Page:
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Anti-Islam group’s ads on San Francisco buses compare Muslims to Hitler

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An anti-Islam group has sparked controversy with the purchase of advertisements on San Francisco’s public buses that display the image of Adolf Hitler and accuse the religion of fostering anti-Semitism.

The group calling itself the American Freedom Defense Initiative, which sued New York City’s Metropolitan Transportation Authority to run similar messages last year, purchased 50 large ads on San Francisco buses. They began appearing within days of attacks by Islamist militants in Paris that killed 12 people at the satirical newspaper Charlie Hebdo and another four at a Jewish supermarket. A policewoman was also shot dead.

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“Islamic Jew hatred,” the ads read. “It’s in the Quran.”

Ibrahim Hooper, a spokesman for the Council on American-Islamic Relations, said the American Freedom Defense Initiative’s Houston-based founder, Pamela Geller, was using the ads to stir up attention and raise money. The Council on American-Islamic Relations had countered past efforts by Geller with bus ads of its own but will not do that this time, he said.

“We’re not going to chase her from city to city trying to undo the hatred she promotes,” Hooper said. “We’d be doing little else. She seems to have an unending capacity for the promotion of hatred.”

Hooper said the majority of people will see the ads as “hate and intolerance and fear mongering.”

Geller said she had been working on placing the San Francisco ads since last spring.

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“It’s the only way to leapfrog over the media,” she said. “It’s the only way to talk directly to the American people.”

The Southern Poverty Law Center lists the American Freedom Defense Initiative as a hate group.

The group’s controversial ads have appeared in New York and Washington D.C., prompting outrage from politicians and civil rights leaders.

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San Francisco Municipal Transportation Agency (SFMTA) officials said the agency does not endorse the content of the ads and understands that people may be offended.

“However, the First Amendment protects freedom of speech, including speech that is considered offensive,” SFMTA spokesman Paul Rose said in an emailed statement.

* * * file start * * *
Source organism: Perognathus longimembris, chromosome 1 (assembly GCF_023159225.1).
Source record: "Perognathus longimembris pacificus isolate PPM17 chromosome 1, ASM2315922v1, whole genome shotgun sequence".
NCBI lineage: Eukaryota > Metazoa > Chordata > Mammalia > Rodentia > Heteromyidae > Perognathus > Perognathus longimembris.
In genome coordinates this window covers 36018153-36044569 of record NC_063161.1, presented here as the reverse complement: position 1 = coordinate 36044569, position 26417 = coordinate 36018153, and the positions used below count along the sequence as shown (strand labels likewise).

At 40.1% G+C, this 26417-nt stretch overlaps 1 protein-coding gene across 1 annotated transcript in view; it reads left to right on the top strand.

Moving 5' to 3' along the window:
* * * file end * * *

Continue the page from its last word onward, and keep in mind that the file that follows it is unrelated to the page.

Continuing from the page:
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“Refusing placement would almost certainly result in a lawsuit that forces the city to run the ads under court order, and we believe taxpayer dollars should be used to improve transit and the overall transportation network; not on lawsuits.”

(Editing by Sharon Bernstein and Ken Wills)


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‘Another hoax’: Trump whines and rambles about Supreme Court and New York in latest meeting

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After spending most of the day whining on Twitter, President Donald Trump spoke to the press from the White House Thursday afternoon to call questions about his taxes and financial documents a "witch hunt."

Trump has used the term to reference the Russia scandal, the Ukraine scandal, cases against Lt. Gen. Michael Flynn, his friend Roger Stone and any other topics he chooses on any given day.

"Do you have a reaction to the Supreme Court rulings today?" asked a reporter that sounded like CNN's Kaitlan Collins.

"The rulings we're basically starting all over again," Trump said. "This is a political witch-hunt... it's a witch-hunt, it's a hoax, just like the Mueller investigation... this is purely political..."

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White House says a lot of Americans are having that elective surgery they’ve been putting off since the pandemic

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The White House is refusing to accept the fact that hospitalizations in coronavirus hotspot cities are spiking and ICU beds in many areas are near or over-capacity.

White House press secretary Kayleigh McEnany told reporters Thursday that the increase in hospitalizations across the country are due to "elective surgeries," and not COVID-19 patients fighting for their lives.

NBC News' Peter Alexander, noting that hospitalizations are up 50% asked McEnany, "How could the president say the country is in good shape right now?"

"Hospitalizations in a lot of these hospitals," McEnany replied, "about 10 to 40% are COVID, so a lot of hospitalizations aren't pertaining to COVID."

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Updated species extinction list signals ‘urgent action needed to save life on earth’

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More than one in four of the 120,372 plant and animal species assessed by the International Union for the Conservation of Nature are at risk of extinction.

The U.S.-based Center for Biological Diversity warned Thursday of the "urgent action needed to save life on Earth" in response to a new global assessment revealing that nearly 27% of over 120,000 analyzed plant and animal species are now threatened with extinction.

"At this point it's a matter of political will to rapidly move away from fossil fuels, stamp out the wildlife trade, and overhaul the toxic ways we produce food."—Tierra Curry, CBD

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